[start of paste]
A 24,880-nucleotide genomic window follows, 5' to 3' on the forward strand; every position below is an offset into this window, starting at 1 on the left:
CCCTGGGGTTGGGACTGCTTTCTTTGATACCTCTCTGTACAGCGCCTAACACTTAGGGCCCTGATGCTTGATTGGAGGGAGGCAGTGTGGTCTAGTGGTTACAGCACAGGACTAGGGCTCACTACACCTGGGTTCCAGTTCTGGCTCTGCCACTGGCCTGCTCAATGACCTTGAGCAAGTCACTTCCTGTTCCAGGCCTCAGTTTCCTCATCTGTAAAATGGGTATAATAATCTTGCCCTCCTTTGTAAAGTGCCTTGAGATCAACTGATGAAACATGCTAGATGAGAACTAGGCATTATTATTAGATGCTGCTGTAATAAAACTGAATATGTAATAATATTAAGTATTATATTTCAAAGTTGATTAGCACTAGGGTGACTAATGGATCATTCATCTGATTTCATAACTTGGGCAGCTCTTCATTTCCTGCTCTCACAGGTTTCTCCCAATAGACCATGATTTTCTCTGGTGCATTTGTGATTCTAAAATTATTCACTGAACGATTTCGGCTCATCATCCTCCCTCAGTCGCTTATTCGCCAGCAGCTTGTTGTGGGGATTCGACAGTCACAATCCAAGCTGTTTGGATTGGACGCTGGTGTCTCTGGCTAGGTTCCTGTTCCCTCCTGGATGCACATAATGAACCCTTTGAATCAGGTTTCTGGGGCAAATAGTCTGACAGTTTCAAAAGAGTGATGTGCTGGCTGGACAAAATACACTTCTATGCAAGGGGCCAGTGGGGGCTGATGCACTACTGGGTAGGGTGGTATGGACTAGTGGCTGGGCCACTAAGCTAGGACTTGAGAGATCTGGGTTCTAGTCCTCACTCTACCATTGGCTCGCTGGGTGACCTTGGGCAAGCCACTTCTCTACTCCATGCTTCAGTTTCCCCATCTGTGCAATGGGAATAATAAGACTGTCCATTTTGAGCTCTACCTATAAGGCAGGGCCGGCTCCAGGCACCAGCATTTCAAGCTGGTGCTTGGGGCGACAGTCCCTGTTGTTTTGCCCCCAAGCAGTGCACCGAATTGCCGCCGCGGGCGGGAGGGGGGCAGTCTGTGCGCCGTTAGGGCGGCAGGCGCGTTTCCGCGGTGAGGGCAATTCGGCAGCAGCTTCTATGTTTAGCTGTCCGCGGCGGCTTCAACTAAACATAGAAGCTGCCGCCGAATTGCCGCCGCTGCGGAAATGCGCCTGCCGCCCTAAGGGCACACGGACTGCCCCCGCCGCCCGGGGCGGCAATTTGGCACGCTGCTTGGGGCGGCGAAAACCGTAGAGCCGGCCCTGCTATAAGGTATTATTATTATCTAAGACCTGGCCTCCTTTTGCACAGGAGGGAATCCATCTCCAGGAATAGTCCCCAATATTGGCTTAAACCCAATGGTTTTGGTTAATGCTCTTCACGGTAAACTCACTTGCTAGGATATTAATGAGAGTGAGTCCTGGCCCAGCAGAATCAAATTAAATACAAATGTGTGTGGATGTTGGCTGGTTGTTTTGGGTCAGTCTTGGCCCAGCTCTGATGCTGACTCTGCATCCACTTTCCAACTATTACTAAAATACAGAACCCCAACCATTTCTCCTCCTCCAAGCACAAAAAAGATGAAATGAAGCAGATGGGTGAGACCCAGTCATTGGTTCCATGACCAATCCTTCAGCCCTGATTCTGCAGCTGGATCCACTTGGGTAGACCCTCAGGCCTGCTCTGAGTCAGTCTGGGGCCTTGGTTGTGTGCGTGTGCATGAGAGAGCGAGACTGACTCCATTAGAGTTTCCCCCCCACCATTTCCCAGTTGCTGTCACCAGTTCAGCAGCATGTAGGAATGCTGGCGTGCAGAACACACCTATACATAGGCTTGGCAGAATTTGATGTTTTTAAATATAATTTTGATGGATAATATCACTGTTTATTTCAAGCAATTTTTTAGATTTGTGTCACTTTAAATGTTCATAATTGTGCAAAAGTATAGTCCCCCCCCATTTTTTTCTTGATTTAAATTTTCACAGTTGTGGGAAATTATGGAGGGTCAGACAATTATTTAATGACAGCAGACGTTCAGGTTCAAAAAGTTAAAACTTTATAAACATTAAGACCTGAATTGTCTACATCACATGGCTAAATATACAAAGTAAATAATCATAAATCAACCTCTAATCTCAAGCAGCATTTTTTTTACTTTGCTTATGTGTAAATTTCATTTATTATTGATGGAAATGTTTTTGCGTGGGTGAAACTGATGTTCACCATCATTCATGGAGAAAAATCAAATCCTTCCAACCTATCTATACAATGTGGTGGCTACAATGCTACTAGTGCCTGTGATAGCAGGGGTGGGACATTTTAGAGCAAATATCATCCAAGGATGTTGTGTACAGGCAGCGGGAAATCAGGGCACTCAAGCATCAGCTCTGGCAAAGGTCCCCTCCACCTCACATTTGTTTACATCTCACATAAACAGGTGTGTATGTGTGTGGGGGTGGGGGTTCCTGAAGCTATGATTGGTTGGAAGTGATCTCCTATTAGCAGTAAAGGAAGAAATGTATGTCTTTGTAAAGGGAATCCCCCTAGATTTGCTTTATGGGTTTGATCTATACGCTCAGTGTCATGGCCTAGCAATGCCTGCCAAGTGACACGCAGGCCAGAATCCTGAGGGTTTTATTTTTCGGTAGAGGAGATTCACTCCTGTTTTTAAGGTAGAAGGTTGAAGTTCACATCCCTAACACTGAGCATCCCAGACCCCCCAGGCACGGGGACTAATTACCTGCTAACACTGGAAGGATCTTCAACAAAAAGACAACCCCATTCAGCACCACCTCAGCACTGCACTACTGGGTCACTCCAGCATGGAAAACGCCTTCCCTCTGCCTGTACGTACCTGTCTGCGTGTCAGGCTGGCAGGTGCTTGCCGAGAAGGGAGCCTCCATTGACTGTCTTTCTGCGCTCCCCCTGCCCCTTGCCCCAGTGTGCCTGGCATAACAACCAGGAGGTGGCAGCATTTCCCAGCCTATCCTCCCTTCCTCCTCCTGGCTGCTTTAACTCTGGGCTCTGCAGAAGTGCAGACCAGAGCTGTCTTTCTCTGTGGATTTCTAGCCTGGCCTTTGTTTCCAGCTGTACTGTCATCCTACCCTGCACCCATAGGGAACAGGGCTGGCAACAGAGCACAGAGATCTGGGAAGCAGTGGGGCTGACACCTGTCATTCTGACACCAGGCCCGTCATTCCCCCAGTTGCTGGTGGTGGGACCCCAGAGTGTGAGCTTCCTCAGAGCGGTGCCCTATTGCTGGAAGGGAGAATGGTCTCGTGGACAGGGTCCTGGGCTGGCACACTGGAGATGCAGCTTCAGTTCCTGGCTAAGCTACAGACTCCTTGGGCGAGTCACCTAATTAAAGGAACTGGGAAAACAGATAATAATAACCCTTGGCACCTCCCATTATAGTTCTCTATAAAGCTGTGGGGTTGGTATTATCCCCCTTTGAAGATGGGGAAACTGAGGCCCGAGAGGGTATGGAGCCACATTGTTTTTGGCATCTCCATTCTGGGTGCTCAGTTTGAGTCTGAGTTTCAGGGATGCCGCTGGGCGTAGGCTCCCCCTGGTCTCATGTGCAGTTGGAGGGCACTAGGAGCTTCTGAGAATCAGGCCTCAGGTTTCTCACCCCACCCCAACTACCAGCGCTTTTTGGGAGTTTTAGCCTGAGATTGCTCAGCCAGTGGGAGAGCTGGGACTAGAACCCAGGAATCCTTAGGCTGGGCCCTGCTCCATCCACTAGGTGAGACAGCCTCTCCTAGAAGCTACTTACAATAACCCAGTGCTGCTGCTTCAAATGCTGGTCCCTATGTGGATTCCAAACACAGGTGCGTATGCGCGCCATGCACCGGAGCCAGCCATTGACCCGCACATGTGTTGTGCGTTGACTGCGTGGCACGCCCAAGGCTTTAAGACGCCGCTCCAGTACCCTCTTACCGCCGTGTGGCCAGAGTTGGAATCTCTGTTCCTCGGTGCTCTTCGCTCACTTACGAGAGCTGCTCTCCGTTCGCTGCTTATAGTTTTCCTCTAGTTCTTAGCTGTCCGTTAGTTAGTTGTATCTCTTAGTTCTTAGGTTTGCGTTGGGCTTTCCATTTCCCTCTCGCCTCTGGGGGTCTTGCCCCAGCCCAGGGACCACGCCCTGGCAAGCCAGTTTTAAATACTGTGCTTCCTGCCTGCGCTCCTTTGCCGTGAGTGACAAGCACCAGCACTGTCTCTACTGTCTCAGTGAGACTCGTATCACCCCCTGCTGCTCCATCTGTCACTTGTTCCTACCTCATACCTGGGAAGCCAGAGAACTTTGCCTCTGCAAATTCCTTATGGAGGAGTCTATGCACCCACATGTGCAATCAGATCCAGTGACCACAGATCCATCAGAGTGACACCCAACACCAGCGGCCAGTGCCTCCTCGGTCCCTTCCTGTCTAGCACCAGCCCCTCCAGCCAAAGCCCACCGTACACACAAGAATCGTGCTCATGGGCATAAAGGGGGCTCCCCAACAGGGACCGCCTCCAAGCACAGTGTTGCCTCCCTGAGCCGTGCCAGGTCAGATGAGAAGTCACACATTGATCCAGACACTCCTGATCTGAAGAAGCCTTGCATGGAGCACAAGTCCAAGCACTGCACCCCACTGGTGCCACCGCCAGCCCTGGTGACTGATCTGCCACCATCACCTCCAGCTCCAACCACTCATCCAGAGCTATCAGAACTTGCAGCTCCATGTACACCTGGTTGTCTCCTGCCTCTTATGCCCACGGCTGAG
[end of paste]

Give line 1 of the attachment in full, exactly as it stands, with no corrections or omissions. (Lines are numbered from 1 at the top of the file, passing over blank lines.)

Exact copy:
A 24,880-nucleotide genomic window follows, 5' to 3' on the forward strand; every position below is an offset into this window, starting at 1 on the left: